Is your SQL Server environment ready for GDPR? Part 2

In my previous blog post of this topic, I talked about the definition of what GDPR is and also described the first two phases of Microsoft’s recommended workflow in order to be in compliance with this data regulation.

The Discovery and Manage phase was about discovering where the sensitive data was located and how it can be accessed also to create access controls to the system in compliance of the “least privilege” principle enabling only authorized access to the database system and data.

Here is the visual representation of Microsoft’s GDPR recommended workflow:

Let’s move forward defining and describing the the last two steps:


Here is where the data protection effort begins, such task requires proper security controls that are appropriate for the specific data types and usage scenarios.

In my opinion this is the most important phase in the workflow, because is where the data becomes the main focus. The application of protection solutions and monitoring mechanisms are crucial to protect the data.

SQL Server tools you can use during the protect phase:

    • Encryption, which can be applied at different levels (database, server, client)
      • Azure SQL database and Azure SQL Database Warehouse requires encryption for all connections
    • TLS, Microsoft currently supports the 1.2 version
    • TDE, this solution encrypts data at rest is often required by compliance regulations and various industry guidelines as a core requirement, as it ensures the full protection of data at the physical layer.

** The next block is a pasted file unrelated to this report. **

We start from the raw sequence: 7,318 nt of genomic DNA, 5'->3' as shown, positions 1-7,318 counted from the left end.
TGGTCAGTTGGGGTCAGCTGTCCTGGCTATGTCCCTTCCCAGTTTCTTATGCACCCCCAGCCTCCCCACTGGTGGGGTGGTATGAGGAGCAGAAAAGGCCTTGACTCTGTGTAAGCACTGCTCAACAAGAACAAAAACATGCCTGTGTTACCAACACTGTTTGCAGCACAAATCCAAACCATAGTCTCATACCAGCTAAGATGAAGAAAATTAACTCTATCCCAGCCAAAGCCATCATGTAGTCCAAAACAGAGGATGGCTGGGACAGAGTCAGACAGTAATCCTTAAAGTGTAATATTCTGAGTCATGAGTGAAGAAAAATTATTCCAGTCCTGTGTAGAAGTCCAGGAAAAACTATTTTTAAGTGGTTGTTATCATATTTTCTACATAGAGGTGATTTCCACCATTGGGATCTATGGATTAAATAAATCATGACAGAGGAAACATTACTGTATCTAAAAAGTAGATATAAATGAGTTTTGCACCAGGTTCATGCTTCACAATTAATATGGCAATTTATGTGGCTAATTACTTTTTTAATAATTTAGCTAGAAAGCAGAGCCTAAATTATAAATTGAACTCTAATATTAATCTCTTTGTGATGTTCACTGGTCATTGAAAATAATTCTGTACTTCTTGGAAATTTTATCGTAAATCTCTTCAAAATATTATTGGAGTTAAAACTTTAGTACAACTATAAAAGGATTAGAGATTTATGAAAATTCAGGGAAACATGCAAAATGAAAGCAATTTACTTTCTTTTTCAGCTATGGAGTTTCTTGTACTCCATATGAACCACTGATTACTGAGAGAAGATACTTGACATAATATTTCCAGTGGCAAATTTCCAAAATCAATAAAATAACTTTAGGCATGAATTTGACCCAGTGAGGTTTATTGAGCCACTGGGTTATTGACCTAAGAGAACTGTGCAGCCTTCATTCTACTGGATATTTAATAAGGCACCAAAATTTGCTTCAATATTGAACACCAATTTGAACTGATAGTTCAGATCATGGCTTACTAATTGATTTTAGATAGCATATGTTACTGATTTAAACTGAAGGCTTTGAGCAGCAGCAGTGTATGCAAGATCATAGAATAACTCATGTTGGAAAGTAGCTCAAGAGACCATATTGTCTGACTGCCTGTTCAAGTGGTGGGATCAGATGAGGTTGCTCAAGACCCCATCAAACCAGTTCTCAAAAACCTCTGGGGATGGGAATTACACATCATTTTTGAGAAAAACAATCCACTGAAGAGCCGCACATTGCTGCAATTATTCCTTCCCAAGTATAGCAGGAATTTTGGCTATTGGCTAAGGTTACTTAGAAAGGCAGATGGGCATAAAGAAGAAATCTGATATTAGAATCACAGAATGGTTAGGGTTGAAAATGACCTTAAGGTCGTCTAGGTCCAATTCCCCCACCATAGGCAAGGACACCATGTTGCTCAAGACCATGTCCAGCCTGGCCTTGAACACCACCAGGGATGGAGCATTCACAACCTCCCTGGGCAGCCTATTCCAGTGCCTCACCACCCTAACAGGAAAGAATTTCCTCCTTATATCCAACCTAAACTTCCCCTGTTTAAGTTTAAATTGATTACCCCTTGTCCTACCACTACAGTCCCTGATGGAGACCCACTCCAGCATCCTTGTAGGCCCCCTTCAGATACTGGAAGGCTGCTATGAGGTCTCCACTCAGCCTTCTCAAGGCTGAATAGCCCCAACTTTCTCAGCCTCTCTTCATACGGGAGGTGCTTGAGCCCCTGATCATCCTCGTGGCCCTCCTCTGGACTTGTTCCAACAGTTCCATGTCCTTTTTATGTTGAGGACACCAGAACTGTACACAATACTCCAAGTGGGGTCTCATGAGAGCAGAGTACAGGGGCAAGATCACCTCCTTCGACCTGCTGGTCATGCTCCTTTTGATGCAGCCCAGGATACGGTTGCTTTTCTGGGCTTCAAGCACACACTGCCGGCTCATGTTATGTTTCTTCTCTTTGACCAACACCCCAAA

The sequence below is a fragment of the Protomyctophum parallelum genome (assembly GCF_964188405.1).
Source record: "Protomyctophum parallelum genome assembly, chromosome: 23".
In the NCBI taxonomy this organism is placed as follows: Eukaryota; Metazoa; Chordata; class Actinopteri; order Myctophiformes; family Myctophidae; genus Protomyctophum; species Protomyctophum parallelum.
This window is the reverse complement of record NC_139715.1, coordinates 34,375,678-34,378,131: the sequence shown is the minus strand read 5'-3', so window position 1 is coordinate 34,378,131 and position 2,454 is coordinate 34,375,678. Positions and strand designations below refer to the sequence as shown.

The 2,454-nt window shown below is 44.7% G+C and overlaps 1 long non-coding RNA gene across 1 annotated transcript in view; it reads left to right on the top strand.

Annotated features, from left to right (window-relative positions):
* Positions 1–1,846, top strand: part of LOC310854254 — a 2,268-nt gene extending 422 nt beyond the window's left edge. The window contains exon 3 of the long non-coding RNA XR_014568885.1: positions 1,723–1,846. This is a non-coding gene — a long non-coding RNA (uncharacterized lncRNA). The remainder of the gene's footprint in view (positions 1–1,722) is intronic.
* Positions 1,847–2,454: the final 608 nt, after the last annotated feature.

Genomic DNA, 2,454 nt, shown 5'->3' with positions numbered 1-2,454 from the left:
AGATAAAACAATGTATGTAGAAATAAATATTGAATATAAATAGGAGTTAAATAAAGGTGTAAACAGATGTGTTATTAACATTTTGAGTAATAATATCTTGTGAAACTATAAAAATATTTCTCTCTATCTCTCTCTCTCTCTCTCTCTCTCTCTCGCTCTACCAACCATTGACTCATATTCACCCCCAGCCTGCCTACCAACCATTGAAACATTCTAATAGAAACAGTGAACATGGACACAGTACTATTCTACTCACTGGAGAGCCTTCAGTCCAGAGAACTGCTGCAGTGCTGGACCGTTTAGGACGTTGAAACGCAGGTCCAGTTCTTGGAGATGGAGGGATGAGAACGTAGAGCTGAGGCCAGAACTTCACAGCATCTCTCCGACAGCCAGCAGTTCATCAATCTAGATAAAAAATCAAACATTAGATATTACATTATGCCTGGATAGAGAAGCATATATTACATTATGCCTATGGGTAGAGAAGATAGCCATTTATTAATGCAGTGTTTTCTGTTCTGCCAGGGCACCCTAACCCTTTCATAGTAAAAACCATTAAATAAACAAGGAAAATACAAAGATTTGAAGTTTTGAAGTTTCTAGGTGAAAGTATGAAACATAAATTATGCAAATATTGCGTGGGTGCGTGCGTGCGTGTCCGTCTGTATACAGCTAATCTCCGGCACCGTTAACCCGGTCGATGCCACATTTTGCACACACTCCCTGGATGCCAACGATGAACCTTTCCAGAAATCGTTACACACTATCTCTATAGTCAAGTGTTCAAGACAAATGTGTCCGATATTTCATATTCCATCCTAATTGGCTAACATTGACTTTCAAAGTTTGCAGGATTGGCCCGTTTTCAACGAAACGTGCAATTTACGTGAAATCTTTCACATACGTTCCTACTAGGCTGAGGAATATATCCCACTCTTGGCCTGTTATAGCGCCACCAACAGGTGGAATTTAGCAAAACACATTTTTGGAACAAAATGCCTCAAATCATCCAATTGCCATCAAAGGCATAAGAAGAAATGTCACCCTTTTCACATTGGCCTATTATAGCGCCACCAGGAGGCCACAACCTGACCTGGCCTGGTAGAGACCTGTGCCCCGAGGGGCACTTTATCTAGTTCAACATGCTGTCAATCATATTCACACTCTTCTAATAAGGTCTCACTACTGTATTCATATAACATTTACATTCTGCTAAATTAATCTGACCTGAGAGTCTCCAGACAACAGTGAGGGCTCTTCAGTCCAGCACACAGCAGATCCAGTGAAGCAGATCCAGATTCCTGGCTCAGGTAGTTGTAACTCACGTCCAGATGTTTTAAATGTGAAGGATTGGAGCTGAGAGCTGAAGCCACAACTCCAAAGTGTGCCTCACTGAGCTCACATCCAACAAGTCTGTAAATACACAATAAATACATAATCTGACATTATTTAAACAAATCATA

• Always encrypted, allows to encrypt sensitive data inside client applications never revealing the encryption keys to the database layer. This is a very good solution when encryption at rest and on the wire is not sufficient.
    • Auditing for Azure SQL Database, tracks database activities by writing events to an audit log. It does require a storage account to save the logs for further analysis.
    • SQL Database threat detection, this is a built-in feature of Azure SQL Database which detects anomalous database activities indicating potential security threats to the database.
    • SQL Vulnerability assessment, part of SSMS starting from the 17.4 version. I have a dedicated blog post about this tool, it scans a SQL instance and its databases looking for data privacy standards.
    • SQL Server audit, tracks database activities and analyze and investigate historical activity to identify potential threats or suspected abuse and security violations.

This is the last phase of this workflow, deals with the continuous process of reviewing the controls and security of the system, to better ensure ongoing compliance with GDPR principles.

The basis for reporting relies on maintaining documentation and records, so we have a couple of options available to fulfill this requirement:

    • SQL Server audit, maintaining audit logs for all database activities ensures the existence of a persistent record of database access and processing activities at all times. These records can then be analyzed and packaged to provide evidence needed for various record-keeping requirements
    • Temporal tables, a new built-in feature starting from SQL Server 2016. System-versioned temporal tables designed to keep a full history of data changes and allow easy point in time analysis.

Once all the phases are complete, do not forget that the only way to achieving and maintaining compliance to GDPR is through regular checks of the security state of data and systems, to ensure that they meet the standards expected by the organization

Thanks for reading!

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